Or­say chapel

The Oban Times - - News -

LY­ING off the south-west coast of the Rhinns of Is­lay is the small is­land of Or­say and the site of a me­dieval chapel. The is­land is also the lo­ca­tion for the Rhinns of Is­lay light­house, which was built in 1824-25 by Robert Steven­son of the fa­mous light­house-build­ing dy­nasty.

There is some con­fu­sion over which saint gave his name to the chapel and is­land. Or­di­nance Sur­vey maps seem to credit them to both St Odhran and St Columba, although it seems highly likely that the chapel was cor­rectly ded­i­cated to the lat­ter.

There is also some ev­i­dence to sug­gest that there was an ec­cle­si­as­ti­cal pres­ence on the is­land through­out the 8th and 9th cen­turies.

The chapel, which stands in a walled en­clo­sure on a promon­tory on the north- east end of the is­land, is re­ferred to by Dean Munro in 1549 where he de­scribes the is­land as ‘hav­ing one parish church and is good for fish­ing’. He also warns of treach­er­ous wa­ters be­tween the is­land and its neigh­bour­ing Is­lay.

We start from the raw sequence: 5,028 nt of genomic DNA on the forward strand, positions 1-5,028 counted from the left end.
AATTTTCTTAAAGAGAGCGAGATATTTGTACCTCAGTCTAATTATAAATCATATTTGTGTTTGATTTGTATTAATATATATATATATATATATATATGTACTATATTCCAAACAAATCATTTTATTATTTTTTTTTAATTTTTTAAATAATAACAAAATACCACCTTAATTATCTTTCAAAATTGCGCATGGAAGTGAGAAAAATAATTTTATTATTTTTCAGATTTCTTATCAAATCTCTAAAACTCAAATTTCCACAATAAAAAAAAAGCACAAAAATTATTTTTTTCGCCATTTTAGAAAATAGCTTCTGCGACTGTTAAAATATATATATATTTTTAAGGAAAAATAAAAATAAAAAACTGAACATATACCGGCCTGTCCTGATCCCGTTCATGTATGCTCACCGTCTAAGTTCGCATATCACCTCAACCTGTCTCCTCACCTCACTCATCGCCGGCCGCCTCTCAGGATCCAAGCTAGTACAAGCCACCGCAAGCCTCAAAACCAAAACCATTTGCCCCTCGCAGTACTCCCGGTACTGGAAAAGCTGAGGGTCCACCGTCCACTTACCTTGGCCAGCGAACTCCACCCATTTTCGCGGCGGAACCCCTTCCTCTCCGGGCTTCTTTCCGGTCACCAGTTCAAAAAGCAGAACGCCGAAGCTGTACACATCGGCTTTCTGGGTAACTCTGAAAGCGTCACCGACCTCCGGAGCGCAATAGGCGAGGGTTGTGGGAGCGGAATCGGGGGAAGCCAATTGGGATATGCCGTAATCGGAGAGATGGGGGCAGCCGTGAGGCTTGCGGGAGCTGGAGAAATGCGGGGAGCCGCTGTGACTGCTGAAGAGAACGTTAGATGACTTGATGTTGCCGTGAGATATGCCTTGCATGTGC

The chapel had fallen into ruin by the end of the 18th cen­tury and it is claimed that dur­ing the build­ing of the light­house the sur­round­ing burial ground was lev­elled off and that some of the grave­stones were dis­posed of in the crevasses of some nearby rocks.

The only mon­u­ment now vis­i­ble within the en­clo­sure is the re­mark­able tomb known as Hugh MacKay’s Grave (Tung MhicAoidh na Ranna). The area has strong links with the MacKay fam­ily, who were ap­pointed as lieu­tenants of the Rhinns penin­sula by the rul­ing MacDon­alds.

Three frag­ments of an early Chris­tian cross-slab, found be­side the MacKay grave in 1959, are now housed in the Mu­seum of Is­lay Life at Port Char­lotte.

Prior to the ar­rival of the light­house, the is­land was used for cat­tle graz­ing by a num­ber of Rhinns folks in­clud­ing the MacNeills of El­lis­ter.

Its only in­hab­i­tants in re­cent years were those who manned the light­house be­fore it was fully au­to­mated in the mid 1990s.

Rona MacKen­zie, left, and Rae Woodrow cut the quil­ters’ cake.

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